This led to the country’s royals and Lotus on Water having a “very constructive, healthy and harmonious relationship”, said Kan, from the gallery, which meant the team were distraught when they heard about the ban. “For us, it’s injustice, we feel.”
Cheah said it was also a bad message for the Cambodian government to be sending.
“We have contributed and if [Cambodia] reciprocates, we are going to reward them more,” he said. “If not, I am going to take this contribution and give it to my own country, or another country, or somebody else who is more appreciative.”
Prince Tesso, who accompanied Cheah during the interview on March 9, said he had flown to Singapore from Phnom Penh immediately after the controversy broke, and had spoken to the Cambodian Minister for Culture and Fine Arts Phoeurng Sackona to explain the situation.
“We met and had a long meeting and she told me she was surprised [when she heard] about the case,” said Prince Tesso. “I talked to her for a long time and explained the friendship we had with Singapore and Master Yun.”
Prince Tesso said many Cambodians were angered by the picture, but only a few of them actually supported the arts, adding that he felt angry because it was foreigners, such as Cheah, who had supported the Cambodian arts for a long time. “It’s very difficult for me to have the support from my own compatriots, so why would they think that foreigners are looking down on our culture? [The foreigners] are supporting,” he said.
Suggesting that the offending picture had been brought to the government’s attention by someone wishing “to criticise the event”, Prince Tesso said he hoped the ban was not the result of palace intrigue among the two Cambodian royal households – he belongs to both the ruling House of Norodom and the House of Sisowath through his mother and father, respectively, and said he had “no reason” to support one over the other.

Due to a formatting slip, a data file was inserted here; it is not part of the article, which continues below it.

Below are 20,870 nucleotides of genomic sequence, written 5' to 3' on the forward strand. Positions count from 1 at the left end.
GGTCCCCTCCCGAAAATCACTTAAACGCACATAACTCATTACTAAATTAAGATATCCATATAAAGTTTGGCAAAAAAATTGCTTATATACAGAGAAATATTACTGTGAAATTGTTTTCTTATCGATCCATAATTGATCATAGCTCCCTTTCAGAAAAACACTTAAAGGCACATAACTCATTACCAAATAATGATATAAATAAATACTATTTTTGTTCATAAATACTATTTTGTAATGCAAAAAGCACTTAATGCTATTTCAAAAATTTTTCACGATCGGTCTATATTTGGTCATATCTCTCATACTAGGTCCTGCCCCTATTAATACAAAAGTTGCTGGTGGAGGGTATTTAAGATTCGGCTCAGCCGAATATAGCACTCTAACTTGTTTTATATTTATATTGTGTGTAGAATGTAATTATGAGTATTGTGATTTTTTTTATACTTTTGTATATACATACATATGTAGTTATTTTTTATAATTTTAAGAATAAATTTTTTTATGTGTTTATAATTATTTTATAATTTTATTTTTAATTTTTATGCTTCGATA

The meeting with Sackona the culture minister was “cordial”, he said, and it was suggested that more guidelines be put in place, such as how some dance moves should be reserved for more “sacred” events, and how other performances could be used in weddings or for the public to see. “This incident will definitely not happen again if the government makes good rules,” said Prince Tesso. “The Minister of Culture told me that she will think about it with the dance teachers and how we can present the royal ballet in [different] ceremonies.”
Prince Tesso also said he was looking into coming up with new dances for the royal ballet, and wanted to “adapt Cambodian culture to the modern times”. This way, Cambodian culture could gain popularity and flourish, he said.
He said his visit to Singapore was to convey things from the Cambodian side and to make sure that ties thaw. “For me, we should keep relations beyond this [issue]. I feel that my government would want to understand and know Master Yun and my sincere wish is that the government will allow him to keep good relations with Cambodia. The government, I am sure, would want to keep good relations with Singapore. We have this long friendship and why, for this reason, would we want to ruin the friendship?”
This article was first published in South China Morning Post.